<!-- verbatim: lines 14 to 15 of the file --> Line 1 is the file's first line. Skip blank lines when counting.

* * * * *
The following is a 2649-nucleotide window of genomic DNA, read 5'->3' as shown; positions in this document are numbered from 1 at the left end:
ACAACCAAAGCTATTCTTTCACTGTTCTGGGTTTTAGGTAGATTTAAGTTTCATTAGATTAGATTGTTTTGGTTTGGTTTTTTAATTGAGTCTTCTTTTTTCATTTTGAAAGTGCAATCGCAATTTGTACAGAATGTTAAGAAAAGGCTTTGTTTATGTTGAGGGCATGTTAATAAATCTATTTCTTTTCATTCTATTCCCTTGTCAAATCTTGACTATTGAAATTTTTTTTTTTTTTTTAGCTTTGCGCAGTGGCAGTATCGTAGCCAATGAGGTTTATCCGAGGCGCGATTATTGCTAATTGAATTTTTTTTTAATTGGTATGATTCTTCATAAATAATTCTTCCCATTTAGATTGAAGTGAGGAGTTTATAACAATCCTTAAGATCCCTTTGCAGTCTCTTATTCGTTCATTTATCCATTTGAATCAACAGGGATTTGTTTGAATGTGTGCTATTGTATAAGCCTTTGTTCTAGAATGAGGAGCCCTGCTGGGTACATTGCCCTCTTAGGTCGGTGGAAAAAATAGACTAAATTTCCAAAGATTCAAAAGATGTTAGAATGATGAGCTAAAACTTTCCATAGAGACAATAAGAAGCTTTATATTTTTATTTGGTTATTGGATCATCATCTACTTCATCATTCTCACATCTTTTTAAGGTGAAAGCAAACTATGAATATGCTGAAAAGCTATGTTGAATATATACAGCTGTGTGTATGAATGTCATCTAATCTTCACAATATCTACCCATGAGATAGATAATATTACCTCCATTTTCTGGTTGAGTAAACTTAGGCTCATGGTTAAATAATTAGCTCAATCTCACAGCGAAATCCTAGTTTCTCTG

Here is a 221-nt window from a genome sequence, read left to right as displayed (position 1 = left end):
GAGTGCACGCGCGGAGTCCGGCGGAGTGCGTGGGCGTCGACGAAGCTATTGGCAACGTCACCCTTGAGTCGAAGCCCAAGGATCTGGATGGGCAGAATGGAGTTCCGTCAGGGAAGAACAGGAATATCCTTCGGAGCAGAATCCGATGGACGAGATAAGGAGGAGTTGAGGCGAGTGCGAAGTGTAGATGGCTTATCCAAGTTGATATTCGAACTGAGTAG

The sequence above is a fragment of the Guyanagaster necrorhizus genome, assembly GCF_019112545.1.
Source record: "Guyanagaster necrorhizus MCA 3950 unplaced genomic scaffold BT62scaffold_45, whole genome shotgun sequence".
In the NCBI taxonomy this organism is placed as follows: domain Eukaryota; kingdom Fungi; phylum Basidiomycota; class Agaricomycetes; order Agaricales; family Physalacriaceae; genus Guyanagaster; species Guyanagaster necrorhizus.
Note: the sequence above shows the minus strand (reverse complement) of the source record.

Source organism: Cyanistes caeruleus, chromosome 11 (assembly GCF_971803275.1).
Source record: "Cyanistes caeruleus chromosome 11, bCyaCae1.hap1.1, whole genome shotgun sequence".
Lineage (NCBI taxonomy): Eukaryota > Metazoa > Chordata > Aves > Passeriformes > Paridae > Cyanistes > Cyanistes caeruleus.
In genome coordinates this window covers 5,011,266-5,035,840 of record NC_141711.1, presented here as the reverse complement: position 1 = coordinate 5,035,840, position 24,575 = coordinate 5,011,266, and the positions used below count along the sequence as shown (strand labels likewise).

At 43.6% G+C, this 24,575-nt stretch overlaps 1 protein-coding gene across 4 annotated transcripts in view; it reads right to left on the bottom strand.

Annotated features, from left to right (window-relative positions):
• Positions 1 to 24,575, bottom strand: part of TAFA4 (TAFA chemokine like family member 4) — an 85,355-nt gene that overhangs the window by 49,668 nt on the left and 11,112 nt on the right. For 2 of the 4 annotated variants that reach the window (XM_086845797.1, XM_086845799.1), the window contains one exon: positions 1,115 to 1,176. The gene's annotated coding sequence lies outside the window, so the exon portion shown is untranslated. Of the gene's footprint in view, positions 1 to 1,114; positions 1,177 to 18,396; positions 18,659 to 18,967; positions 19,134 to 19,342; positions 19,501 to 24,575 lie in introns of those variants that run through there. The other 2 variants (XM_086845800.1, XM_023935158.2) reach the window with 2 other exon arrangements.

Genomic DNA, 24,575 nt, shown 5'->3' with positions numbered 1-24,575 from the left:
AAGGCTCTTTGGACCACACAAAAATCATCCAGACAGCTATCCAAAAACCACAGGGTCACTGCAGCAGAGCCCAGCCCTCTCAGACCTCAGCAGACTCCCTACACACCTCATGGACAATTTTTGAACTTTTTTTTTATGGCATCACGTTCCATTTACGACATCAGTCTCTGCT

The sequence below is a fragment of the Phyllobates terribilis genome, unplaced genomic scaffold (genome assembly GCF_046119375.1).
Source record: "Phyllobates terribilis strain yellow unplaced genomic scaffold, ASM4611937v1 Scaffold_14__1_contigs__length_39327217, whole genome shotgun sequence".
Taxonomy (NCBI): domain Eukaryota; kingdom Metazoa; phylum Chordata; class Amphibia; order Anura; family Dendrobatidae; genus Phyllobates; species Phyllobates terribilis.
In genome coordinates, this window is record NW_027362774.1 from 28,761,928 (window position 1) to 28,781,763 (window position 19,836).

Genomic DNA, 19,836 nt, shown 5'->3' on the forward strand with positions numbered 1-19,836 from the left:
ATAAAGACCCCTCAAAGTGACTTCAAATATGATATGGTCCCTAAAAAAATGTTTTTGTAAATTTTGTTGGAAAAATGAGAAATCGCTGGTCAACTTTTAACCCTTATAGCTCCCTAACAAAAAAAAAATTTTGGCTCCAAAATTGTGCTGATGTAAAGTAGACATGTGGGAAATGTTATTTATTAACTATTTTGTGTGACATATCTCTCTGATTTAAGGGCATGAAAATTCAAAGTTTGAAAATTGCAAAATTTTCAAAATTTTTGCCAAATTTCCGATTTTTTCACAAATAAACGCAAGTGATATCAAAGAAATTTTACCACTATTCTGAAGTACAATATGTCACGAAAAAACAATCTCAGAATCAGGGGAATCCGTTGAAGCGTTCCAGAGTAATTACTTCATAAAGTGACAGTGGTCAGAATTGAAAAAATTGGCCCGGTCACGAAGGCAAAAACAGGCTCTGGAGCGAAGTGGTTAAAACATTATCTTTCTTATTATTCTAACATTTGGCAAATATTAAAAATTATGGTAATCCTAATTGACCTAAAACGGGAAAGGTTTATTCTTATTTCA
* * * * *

Annotated features, from left to right (window-relative positions):
• Positions 1 to 24,575, bottom strand: part of TAFA4 (TAFA chemokine like family member 4) — an 85,355-nt gene that overhangs the window by 49,668 nt on the left and 11,112 nt on the right. For 2 of the 4 annotated variants that reach the window (XM_086845797.1, XM_086845799.1), the window contains one exon: positions 1,115 to 1,176. The gene's annotated coding sequence lies outside the window, so the exon portion shown is untranslated. Of the gene's footprint in view, positions 1 to 1,114; positions 1,177 to 18,396; positions 18,659 to 18,967; positions 19,134 to 19,342; positions 19,501 to 24,575 lie in introns of those variants that run through there. The other 2 variants (XM_086845800.1, XM_023935158.2) reach the window with 2 other exon arrangements.